"Owning a car that requires a lot of thought, effort and execution in modifying is both frustrating and rewarding," Adam sums up for us. "Any idea, timeline or budget you set for yourself never really goes as planned; ideas become more complicated in execution, take ten times longer than you want and cost more than imagined. But when everything finally does come together, and you are able to climb behind the wheel and enjoy your creation, it is worth having a car you can call your own."
1988 Nissan 300ZX
Owner Adam Vannieuwenhoven
Hometown New Berlin, WI
Occupation Mechanical engineer
Engine Stock iron-block, aluminum-head SOHC 1988 Nissan VG30ET 12-valve turbocharged V6; K&N air filter with factory silencer deleted; 3" test pipe with 3" MSA after-cat exhaust and Sebring muffler; Hallman manual boost control
Drivetrain Nissan FS5R30A five-speed manual transmission, fully synchromesh; replacement Nissan OE clutch; modified Fidanza 71C shifter; ASCO poly transmission mount and Version 2 differential mount
Footwork & Chassis Serial 9 Cressida lower spindle adapter tubes, Stance Subaru STI dampers, 150mm springs and helper spring mated to Stance S13 Silvia camber plates; modified cross member for adjustable camber and increased toe adjustability
Brakes 12.76" 350Z track rotors; Wilwood Forged Superlite calipers with 150-8854K pads (front) and stock Nissan calipers with PBR ULT Ceramic pads (rear) with CAD-designed caliper relocation brackets; Wilwood front brake lines; Goodridge rear brake lines; ATE Super Blue brake fluid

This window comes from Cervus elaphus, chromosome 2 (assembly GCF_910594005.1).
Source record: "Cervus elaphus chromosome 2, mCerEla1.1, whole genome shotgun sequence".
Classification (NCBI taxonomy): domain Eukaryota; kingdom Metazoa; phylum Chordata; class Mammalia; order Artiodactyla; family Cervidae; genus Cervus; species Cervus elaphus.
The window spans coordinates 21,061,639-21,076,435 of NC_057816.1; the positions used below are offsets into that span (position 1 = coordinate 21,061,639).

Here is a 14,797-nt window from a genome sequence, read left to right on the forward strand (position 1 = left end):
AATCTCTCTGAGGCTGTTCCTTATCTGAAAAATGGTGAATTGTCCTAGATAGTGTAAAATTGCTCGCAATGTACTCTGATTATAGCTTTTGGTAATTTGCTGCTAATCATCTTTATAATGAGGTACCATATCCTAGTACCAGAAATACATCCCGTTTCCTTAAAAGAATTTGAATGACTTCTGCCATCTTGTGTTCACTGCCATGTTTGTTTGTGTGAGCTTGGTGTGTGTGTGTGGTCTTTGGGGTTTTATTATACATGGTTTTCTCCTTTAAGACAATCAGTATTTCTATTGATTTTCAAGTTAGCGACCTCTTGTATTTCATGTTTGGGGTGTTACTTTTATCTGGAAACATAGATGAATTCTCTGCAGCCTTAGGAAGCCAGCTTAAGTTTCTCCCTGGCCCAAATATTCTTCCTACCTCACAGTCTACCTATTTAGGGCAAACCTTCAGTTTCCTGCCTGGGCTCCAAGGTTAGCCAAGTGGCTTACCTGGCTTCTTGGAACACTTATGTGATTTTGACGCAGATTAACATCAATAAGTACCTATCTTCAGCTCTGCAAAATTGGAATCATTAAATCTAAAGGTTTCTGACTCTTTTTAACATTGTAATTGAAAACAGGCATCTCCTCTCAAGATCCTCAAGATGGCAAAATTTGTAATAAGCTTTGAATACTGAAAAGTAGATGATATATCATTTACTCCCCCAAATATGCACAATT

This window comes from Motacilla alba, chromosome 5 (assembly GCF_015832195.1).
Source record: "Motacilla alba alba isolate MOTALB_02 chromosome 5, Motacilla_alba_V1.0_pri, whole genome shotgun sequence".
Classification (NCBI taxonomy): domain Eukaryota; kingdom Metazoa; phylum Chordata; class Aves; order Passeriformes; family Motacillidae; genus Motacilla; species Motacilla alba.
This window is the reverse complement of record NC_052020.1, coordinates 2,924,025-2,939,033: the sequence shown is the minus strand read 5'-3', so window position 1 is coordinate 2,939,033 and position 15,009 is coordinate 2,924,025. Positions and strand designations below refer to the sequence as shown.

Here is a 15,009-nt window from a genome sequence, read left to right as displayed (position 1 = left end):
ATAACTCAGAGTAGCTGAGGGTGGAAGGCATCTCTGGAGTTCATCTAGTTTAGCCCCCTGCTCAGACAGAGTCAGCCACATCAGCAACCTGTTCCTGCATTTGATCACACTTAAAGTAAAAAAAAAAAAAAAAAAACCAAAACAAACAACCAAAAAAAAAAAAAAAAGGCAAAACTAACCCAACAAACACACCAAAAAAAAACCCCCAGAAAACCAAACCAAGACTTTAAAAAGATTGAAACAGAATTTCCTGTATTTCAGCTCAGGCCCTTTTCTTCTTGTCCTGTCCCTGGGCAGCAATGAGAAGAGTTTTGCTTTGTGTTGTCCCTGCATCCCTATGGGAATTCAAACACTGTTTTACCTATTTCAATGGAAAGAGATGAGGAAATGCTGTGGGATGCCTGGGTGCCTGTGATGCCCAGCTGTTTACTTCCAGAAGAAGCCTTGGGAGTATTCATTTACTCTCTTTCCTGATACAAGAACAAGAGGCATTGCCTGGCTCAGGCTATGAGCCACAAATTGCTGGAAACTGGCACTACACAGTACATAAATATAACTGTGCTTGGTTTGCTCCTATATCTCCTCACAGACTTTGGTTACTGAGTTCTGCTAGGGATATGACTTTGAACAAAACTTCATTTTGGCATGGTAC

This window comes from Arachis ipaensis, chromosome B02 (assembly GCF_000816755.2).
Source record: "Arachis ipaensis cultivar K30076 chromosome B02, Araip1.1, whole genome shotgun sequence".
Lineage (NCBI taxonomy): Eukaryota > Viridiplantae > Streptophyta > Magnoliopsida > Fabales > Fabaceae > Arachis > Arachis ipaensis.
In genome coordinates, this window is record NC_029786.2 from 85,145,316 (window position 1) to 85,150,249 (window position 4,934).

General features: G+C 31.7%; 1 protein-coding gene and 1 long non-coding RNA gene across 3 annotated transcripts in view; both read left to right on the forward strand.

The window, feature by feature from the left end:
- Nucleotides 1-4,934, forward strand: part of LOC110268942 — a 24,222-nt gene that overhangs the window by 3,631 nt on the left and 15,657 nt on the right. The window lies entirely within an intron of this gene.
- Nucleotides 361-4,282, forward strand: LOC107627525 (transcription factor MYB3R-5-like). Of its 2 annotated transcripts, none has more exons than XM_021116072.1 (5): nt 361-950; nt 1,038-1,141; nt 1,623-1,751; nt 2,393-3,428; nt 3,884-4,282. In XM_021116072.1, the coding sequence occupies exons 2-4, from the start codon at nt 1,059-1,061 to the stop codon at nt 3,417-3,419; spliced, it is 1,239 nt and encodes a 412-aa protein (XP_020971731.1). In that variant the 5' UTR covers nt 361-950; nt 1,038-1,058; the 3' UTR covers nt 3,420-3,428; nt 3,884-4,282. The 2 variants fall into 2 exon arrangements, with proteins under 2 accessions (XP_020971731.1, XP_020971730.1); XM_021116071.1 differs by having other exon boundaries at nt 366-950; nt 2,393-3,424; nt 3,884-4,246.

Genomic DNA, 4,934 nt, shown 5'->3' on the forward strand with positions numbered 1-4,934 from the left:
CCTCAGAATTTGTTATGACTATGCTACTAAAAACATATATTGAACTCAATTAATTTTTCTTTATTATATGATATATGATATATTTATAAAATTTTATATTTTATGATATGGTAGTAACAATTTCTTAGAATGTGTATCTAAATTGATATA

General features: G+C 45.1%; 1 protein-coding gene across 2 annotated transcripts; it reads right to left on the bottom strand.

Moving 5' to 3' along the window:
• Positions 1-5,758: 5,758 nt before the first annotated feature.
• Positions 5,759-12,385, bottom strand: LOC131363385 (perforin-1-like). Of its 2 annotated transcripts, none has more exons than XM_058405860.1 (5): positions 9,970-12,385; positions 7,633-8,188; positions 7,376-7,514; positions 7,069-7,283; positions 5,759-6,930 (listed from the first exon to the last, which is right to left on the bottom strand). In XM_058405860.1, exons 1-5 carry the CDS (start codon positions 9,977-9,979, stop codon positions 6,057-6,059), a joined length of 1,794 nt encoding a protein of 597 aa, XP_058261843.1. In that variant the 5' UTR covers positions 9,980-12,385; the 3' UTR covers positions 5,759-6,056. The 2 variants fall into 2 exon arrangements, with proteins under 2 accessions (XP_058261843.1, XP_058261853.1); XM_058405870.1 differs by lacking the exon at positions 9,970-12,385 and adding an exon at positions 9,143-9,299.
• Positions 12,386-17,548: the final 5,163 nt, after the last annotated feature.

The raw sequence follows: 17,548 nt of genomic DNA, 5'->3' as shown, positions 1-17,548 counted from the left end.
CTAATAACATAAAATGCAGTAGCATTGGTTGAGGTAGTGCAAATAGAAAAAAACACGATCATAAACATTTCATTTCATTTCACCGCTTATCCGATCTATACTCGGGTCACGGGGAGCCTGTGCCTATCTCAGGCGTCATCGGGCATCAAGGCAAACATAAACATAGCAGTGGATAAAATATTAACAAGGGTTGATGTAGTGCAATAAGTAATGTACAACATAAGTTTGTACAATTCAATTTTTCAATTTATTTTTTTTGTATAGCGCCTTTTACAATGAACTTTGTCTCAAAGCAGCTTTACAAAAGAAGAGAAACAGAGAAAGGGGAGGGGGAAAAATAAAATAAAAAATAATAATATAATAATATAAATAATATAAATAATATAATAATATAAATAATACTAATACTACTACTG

Wheels & Tires 18x9.5" -10 (front)/18x11" -6 (rear) Weds Krazne LXZ wheels with brushed FR finish; 15mm front spacer; 225/40R18 and 255/35R18 Nitto NT555 tires; Project Kics R40 lug nuts
Exterior Proudear reverse cowl, twill-weave carbon-fiber hood; Gary Molitor TBO front lip; Silver Star HID headlight kit
Interior Bride Gias driver's seat and custom-fabricated bracket; TeamTech 4-point harness; Nardi 330mm Classic steering wheel; NRG S13 slim hub with quick release; CAD-designed and weighted one-piece shifter knob
Thanks You: My loving family for their support; my friends for their insight; Touge Factory; Arcadian Sports Car Orphanage; Swade Industries; T-Bone